IVD 2012 in Liberia was BOOM! It commenced a week earlier with training of selected High School and University students on volunteerism and leadership skills, in Kakata in the Margidb County. Other activities such as clean-up campaigns, public education and official IVD ceremonies took place in Harper in the Maryland County and Monrovia. Activities were carried out with several partners including the University of Liberia Volunteer Movement, Tubman University Volunteer Movement, Monrovia City Corporation, Coca Cola Company Limited and CSOs partner, among others.
The official ceremony was graced by government, UN and UNV HQ officials, as well as CSOs leaders. In all, about 1800 people took part in the various activities under the local slogan "Ha Dea" - Offer yourself for service!
Celebration narrative and partners (pdf, opens in new window)
Images from the celebrations (pdf, opens in new window)
This year we are focusing on community led volunteering initiatives that the community in Harper have embraced.
We are starting from a local saying "Ha Dea" translated to "Offer yourself for service. " equating volunteerism = service
In sum the series of activities include:
1. A community volunteer Service Day (CVSD) on the 28th where the whole community will come out to clean Harper (or as they say to brighten Harper). the 29th is Tubman's birthday (ex Pres some time ago) which is a big ceremony as he comes from Harper. the clean up campaign will include a pedestrian awareness raising . We will be painting 5 z-bra crossings in strategic areas of the city of Harper.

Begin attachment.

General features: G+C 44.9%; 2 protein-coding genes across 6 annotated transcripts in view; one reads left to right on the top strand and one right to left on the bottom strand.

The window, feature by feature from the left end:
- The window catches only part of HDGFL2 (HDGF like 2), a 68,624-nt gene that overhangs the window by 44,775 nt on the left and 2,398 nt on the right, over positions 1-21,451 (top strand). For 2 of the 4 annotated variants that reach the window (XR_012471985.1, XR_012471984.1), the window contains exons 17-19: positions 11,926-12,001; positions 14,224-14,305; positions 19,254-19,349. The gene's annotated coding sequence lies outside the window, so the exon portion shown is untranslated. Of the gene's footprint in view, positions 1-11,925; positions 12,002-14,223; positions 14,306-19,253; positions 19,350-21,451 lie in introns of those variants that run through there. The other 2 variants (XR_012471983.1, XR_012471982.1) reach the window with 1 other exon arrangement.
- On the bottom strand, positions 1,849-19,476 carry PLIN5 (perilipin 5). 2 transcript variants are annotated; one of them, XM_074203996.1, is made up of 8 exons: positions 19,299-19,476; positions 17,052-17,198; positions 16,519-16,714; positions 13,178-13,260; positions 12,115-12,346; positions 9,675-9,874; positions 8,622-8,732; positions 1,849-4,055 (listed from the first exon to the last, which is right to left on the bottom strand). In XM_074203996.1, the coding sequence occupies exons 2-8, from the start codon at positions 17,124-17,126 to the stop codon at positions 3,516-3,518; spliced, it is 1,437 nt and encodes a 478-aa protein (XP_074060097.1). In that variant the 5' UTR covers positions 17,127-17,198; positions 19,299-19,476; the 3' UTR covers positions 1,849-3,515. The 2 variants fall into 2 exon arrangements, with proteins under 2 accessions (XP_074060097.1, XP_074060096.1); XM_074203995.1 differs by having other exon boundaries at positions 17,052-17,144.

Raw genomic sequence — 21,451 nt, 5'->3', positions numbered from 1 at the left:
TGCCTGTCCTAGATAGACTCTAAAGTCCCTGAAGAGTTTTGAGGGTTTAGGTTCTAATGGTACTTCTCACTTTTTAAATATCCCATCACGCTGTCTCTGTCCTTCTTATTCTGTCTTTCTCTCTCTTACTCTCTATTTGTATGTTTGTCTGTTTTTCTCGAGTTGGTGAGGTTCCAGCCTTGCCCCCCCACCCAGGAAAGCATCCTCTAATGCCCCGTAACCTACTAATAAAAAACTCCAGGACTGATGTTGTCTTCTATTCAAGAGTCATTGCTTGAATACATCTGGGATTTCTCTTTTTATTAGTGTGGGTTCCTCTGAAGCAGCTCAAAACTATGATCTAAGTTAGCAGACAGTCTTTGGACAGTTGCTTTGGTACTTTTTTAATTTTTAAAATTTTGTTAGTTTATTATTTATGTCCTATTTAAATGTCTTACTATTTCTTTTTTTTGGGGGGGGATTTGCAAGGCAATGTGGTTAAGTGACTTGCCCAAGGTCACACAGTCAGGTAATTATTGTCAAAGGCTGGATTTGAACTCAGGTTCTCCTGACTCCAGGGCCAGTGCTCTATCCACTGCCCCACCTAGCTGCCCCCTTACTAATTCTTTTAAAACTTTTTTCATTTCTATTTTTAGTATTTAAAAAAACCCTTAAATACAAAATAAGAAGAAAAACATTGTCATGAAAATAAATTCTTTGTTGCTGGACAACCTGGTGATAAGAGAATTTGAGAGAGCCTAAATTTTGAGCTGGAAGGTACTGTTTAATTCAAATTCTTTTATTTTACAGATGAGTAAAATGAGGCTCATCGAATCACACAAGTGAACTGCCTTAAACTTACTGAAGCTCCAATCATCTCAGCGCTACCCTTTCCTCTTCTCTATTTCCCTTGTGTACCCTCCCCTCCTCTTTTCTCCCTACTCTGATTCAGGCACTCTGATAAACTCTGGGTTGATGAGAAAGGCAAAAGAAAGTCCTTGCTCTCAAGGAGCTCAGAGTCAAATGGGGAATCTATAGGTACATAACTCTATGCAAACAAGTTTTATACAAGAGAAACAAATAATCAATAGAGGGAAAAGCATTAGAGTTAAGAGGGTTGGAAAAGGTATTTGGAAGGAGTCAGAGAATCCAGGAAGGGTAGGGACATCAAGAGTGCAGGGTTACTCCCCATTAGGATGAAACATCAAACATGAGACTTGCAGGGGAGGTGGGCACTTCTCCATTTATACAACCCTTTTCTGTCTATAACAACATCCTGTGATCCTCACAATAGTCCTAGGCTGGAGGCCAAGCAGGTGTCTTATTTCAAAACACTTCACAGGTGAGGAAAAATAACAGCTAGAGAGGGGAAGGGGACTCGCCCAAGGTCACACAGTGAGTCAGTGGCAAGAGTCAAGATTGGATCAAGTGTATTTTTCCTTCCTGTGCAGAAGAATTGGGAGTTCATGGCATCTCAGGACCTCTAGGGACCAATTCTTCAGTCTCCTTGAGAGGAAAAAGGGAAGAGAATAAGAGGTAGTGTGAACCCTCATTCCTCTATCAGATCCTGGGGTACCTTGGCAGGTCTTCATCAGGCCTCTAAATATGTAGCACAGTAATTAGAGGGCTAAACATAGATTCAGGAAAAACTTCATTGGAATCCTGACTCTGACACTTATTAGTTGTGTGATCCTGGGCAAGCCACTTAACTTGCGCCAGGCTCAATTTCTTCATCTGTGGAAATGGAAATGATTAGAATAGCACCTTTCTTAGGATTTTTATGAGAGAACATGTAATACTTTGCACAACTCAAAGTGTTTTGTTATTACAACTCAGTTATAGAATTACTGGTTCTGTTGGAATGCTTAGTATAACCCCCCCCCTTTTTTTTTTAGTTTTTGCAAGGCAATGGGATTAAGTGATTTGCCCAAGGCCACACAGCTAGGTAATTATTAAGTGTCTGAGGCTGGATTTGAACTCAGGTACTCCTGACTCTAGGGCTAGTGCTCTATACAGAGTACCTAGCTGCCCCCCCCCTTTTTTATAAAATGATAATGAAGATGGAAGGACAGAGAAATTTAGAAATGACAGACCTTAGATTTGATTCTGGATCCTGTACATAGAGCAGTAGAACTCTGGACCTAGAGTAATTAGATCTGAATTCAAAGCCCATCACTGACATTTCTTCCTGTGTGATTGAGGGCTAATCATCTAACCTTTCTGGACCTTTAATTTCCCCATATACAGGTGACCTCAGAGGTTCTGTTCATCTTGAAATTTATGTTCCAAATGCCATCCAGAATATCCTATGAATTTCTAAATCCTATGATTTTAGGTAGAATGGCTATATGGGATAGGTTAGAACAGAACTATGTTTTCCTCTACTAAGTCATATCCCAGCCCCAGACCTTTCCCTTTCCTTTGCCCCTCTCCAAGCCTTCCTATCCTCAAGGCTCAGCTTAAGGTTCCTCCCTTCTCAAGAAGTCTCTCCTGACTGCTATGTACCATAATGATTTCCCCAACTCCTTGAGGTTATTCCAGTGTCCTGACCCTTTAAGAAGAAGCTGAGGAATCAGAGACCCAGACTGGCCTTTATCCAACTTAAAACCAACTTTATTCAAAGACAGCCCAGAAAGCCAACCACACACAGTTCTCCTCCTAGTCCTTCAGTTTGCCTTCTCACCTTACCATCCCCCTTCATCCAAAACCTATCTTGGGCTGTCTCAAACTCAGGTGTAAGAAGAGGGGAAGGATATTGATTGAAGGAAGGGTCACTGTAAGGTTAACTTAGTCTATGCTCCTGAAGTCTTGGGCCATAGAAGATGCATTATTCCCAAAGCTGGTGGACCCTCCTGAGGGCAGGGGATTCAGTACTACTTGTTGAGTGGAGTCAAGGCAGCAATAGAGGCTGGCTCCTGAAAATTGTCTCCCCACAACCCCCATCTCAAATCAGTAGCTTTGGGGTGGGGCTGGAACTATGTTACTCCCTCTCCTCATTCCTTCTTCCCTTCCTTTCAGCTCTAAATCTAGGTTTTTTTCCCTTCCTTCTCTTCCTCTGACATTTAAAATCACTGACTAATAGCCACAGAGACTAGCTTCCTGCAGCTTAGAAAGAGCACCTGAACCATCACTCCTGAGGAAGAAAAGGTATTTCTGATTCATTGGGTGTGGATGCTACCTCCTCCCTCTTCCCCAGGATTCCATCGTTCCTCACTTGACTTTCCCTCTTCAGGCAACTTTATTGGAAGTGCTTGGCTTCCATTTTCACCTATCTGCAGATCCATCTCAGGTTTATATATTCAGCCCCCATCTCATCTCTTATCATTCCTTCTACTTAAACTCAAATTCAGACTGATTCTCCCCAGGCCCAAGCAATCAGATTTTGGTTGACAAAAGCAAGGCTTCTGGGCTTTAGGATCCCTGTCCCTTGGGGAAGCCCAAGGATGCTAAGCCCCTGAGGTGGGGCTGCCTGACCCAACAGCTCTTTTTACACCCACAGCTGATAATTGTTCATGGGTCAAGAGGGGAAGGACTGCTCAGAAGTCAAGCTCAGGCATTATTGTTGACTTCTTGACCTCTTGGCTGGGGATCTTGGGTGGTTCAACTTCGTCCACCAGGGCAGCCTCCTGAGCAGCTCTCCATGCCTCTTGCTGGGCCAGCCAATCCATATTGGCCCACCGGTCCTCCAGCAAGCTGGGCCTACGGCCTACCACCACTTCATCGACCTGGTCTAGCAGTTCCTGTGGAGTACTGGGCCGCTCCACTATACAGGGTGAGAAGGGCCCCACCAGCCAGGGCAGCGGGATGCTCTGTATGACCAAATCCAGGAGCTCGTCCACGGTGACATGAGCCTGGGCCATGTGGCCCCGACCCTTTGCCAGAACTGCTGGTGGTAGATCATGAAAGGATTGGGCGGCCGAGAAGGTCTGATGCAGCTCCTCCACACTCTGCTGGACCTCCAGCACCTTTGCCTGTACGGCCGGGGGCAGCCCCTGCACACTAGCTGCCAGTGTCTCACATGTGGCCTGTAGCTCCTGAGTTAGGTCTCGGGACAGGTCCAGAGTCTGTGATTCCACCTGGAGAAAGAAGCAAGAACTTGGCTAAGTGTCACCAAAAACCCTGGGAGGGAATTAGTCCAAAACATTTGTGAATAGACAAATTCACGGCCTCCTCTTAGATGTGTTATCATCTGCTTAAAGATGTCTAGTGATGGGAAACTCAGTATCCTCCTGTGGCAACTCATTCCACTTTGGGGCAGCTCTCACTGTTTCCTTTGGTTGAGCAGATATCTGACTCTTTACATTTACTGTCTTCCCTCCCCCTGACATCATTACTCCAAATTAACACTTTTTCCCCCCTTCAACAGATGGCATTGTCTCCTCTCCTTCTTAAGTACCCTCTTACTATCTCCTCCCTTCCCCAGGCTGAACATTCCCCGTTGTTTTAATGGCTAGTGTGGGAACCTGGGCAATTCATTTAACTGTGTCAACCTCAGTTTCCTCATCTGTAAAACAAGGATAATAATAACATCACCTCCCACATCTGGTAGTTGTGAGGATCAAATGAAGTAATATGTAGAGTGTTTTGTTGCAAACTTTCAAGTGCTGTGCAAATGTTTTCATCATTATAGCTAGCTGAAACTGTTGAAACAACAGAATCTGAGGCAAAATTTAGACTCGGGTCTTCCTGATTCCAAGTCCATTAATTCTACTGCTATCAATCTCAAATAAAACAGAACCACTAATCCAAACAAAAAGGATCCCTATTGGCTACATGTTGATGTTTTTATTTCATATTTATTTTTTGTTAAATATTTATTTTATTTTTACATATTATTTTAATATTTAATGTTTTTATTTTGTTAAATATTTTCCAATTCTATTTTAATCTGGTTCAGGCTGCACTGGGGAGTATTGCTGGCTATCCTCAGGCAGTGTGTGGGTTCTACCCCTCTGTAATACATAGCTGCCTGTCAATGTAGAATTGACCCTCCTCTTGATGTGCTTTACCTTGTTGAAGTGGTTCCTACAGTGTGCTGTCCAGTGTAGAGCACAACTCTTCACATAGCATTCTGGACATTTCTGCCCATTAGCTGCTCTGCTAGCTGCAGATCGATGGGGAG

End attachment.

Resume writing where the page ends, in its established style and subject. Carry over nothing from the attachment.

2. On the 29th there is a local women's NGO called the Millennium women's association. They are involved in using their own resources to buy coconut seedlings and plant them in a part of Harper where the land is falling into the sea. We will be mobilizing the community and the students to offer their service to help in planting the seedlings at the same time getting awareness on environment and the importance of coastal systems. planting coconut seedlings
3. There will be a workshop for Students ans CSO representatives covering issues of advocacy and volunteering, leadership, and Service learning.
4. On the 3rd of December there will be a parade celebrating volunteerism and volunteers. The parade will end in the stadium where different CSOs, UN agencies, University students, the peace keepers, UNMIL will do information sharing about their 'Ha Dea" activities. We hope this will be the start of a community information sharing where different organizations doing Ha Dea share their stories and mobilize citizens to join their initiatives.
5. The 5th of December will be celebrated in Monrovia at the University of Liberia where the speeches will be read and we hope to bring representatives from Harper to tell their stories. Put the talk to the walk.
6. On 5th of December we are also organising a clean-up and hygiene education campaign in the 12th Street Community, in collaboration with the University of Liberia Volunteer Movement (ULVM), the leaders and members of the Youth Group and the Monrovia City Corporation. The cLean-up starts in the morning at about 7.00 am till 12.00 noon, followed by few speeches and educational campaigns and friendly sporting activities (football and Kickball) in the afternoon.
7. On 5th December, there will be an Official ceremony at the University of Liberia Auditorium, where the statements will be made by key government and civil society partners and the statement of the UN SG, UNDP Administrator and the UNV Executive Co-ordinator will be read.